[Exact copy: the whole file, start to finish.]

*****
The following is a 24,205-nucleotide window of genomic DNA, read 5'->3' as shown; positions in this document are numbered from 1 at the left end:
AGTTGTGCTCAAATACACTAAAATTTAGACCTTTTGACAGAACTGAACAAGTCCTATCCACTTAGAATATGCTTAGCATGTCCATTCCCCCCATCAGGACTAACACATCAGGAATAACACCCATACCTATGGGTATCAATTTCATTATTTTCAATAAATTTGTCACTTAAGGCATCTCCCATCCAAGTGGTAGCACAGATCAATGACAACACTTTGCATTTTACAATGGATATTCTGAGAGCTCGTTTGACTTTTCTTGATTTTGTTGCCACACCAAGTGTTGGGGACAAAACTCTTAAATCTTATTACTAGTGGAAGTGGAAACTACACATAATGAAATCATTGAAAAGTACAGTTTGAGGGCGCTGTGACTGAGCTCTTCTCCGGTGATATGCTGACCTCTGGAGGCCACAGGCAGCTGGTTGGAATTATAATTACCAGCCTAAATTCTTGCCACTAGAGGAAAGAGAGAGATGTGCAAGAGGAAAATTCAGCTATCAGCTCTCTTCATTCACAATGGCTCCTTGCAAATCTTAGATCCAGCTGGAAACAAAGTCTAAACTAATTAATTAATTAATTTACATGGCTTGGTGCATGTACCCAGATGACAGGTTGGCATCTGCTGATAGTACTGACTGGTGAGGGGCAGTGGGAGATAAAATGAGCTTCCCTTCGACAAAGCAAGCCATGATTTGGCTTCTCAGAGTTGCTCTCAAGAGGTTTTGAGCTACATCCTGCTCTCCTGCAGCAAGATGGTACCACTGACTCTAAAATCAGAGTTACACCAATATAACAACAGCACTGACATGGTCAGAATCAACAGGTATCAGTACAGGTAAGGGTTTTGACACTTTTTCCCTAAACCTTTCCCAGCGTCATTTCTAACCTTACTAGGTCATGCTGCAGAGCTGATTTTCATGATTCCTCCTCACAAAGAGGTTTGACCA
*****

The following is a 24,205-nucleotide window of genomic DNA, read 5'->3' as shown; positions in this document are numbered from 1 at the left end:
AGTTGTGCTCAAATACACTAAAATTTAGACCTTTTGACAGAACTGAACAAGTCCTATCCACTTAGAATATGCTTAGCATGTCCATTCCCCCCATCAGGACTAACACATCAGGAATAACACCCATACCTATGGGTATCAATTTCATTATTTTCAATAAATTTGTCACTTAAGGCATCTCCCATCCAAGTGGTAGCACAGATCAATGACAACACTTTGCATTTTACAATGGATATTCTGAGAGCTCGTTTGACTTTTCTTGATTTTGTTGCCACACCAAGTGTTGGGGACAAAACTCTTAAATCTTATTACTAGTGGAAGTGGAAACTACACATAATGAAATCATTGAAAAGTACAGTTTGAGGGCGCTGTGACTGAGCTCTTCTCCGGTGATATGCTGACCTCTGGAGGCCACAGGCAGCTGGTTGGAATTATAATTACCAGCCTAAATTCTTGCCACTAGAGGAAAGAGAGAGATGTGCAAGAGGAAAATTCAGCTATCAGCTCTCTTCATTCACAATGGCTCCTTGCAAATCTTAGATCCAGCTGGAAACAAAGTCTAAACTAATTAATTAATTAATTTACATGGCTTGGTGCATGTACCCAGATGACAGGTTGGCATCTGCTGATAGTACTGACTGGTGAGGGGCAGTGGGAGATAAAATGAGCTTCCCTTCGACAAAGCAAGCCATGATTTGGCTTCTCAGAGTTGCTCTCAAGAGGTTTTGAGCTACATCCTGCTCTCCTGCAGCAAGATGGTACCACTGACTCTAAAATCAGAGTTACACCAATATAACAACAGCACTGACATGGTCAGAATCAACAGGTATCAGTACAGGTAAGGGTTTTGACACTTTTTCCCTAAACCTTTCCCAGCGTCATTTCTAACCTTACTAGGTCATGCTGCAGAGCTGATTTTCATGATTCCTCCTCACAAAGAGGTTTGACCA